College Control and the States Changes in federal law will give more authority and funding autonomy in education to the states. The plus here is that states can now tailor programs to better meet local needs; the potential minus is the lack of federal standards when evaluating value and success. Stay tuned.

Counselors are Ambassadors, Too The federal government has long given teachers the chance to shape education policy directly through the School Ambassador Program. Counselors will be allowed to participate in this program for the first time in 2017, and now is the time to apply.

College Isn’t Just Four Years The Great Recession somehow hoodwinked most people into believing four years of college was the only way to a great job. Data, common sense, and the efforts of many organizations are waking society from that dream, creating more options for The Class of 2017. Expect this trend to grow.

Now, go rest.

Wednesday, December 14, 2016

Ring in the New, But Don’t be Wrung Out by the New

By:  Patrick O'Connor  Ph.D

School counselors know this isn’t always the merriest and happiest of times for some students.  From students living in homes in crisis, to those living with families in transition, to the uncertainties some experience when graduating high school, counselors know that the holidays can bring some mighty challenges to overcome.

We’re used to helping others work through these issues—but what do we do when we’re the ones needing help through a transition? While 2016 brought many events that required us to reflect on our personal values, more than a few moments challenged our professional beliefs—and it’s likely we’ll begin the new year with some additional opportunities to review, reconsider, and clarify.  Consider these:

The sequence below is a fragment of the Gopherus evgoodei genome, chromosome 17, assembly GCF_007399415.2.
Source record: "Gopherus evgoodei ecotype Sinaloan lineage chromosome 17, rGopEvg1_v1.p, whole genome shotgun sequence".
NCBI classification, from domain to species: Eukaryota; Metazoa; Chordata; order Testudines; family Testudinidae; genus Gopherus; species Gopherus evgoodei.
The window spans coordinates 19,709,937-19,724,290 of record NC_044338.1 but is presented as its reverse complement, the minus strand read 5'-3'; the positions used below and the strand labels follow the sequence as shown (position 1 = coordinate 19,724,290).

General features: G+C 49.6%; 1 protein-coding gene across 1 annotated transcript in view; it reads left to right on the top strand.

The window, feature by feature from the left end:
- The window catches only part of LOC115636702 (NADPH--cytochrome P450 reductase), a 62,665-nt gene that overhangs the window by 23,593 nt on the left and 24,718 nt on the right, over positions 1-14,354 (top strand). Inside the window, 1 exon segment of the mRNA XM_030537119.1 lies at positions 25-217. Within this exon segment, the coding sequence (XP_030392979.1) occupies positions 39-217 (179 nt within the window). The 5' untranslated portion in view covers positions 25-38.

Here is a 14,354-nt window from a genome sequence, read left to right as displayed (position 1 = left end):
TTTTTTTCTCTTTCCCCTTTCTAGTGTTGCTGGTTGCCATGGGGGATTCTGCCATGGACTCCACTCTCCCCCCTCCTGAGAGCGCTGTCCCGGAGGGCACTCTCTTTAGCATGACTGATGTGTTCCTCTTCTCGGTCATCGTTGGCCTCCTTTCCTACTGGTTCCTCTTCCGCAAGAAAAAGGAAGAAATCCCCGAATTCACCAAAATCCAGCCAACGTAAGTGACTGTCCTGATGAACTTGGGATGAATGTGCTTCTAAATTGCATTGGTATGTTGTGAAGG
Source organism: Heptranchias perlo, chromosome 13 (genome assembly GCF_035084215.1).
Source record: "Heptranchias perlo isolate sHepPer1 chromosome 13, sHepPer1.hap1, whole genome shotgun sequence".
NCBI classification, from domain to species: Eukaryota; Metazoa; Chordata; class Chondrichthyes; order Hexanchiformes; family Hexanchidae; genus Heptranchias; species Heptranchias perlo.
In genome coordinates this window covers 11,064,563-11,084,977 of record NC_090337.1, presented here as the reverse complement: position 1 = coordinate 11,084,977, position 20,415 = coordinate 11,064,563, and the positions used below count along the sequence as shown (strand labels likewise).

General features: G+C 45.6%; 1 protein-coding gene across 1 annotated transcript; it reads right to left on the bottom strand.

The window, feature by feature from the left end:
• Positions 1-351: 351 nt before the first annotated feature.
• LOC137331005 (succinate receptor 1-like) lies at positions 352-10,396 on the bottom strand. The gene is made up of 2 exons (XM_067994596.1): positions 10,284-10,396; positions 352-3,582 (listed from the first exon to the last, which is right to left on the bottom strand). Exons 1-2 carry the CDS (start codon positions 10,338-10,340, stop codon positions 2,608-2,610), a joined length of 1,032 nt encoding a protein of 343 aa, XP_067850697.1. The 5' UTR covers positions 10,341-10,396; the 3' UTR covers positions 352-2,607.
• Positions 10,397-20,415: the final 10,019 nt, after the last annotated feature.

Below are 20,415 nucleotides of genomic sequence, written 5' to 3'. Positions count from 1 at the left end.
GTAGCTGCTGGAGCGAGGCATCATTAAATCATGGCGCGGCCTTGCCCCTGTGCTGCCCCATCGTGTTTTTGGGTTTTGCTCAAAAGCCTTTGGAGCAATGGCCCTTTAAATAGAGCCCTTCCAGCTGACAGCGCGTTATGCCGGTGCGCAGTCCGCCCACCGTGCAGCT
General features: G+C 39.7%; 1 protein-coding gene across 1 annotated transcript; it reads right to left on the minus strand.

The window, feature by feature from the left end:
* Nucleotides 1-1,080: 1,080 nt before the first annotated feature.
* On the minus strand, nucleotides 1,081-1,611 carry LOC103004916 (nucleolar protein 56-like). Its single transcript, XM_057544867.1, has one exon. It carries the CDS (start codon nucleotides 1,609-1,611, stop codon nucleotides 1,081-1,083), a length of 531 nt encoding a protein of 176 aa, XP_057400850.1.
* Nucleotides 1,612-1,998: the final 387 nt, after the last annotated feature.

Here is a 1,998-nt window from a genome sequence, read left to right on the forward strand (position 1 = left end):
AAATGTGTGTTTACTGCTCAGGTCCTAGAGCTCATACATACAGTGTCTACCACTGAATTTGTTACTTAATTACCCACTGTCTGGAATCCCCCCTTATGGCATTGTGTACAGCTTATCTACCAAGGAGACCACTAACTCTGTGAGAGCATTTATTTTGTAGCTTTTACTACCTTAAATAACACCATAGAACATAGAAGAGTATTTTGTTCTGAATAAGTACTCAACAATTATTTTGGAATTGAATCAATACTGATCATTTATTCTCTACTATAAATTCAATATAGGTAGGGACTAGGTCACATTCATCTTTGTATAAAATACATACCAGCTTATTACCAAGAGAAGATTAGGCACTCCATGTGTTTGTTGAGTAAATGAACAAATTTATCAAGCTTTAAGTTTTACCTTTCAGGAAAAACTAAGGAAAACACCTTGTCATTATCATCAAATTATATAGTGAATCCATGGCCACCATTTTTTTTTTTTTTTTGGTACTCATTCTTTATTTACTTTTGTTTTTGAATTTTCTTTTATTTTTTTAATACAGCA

·         Significant changes are expected at the national level of education leadership.  Some of these were already in place with the passage of the new Elementary and Secondary Schools Act, where much of the decision-making was shifted back to the states.  These changes may be magnified further with the election and appointment of officials who believe education is much more a state issue than a national issue, a position that has been used in the past to create distinct educational climates in each state that have led to different levels of college and career readiness.

·         These changes are likely to be heightened by the absence of a First Family whose support of counselors and counseling services is unprecedented.  From hosting the ASCA Counselor of the Year ceremony in the White House to engaging students to ReachHigher, counselors and college access are on the radar screens of millions of students who once saw themselves as beyond hope, and beyond repair—until the Obamas personalized the college journey, and students realized there was room for them after all.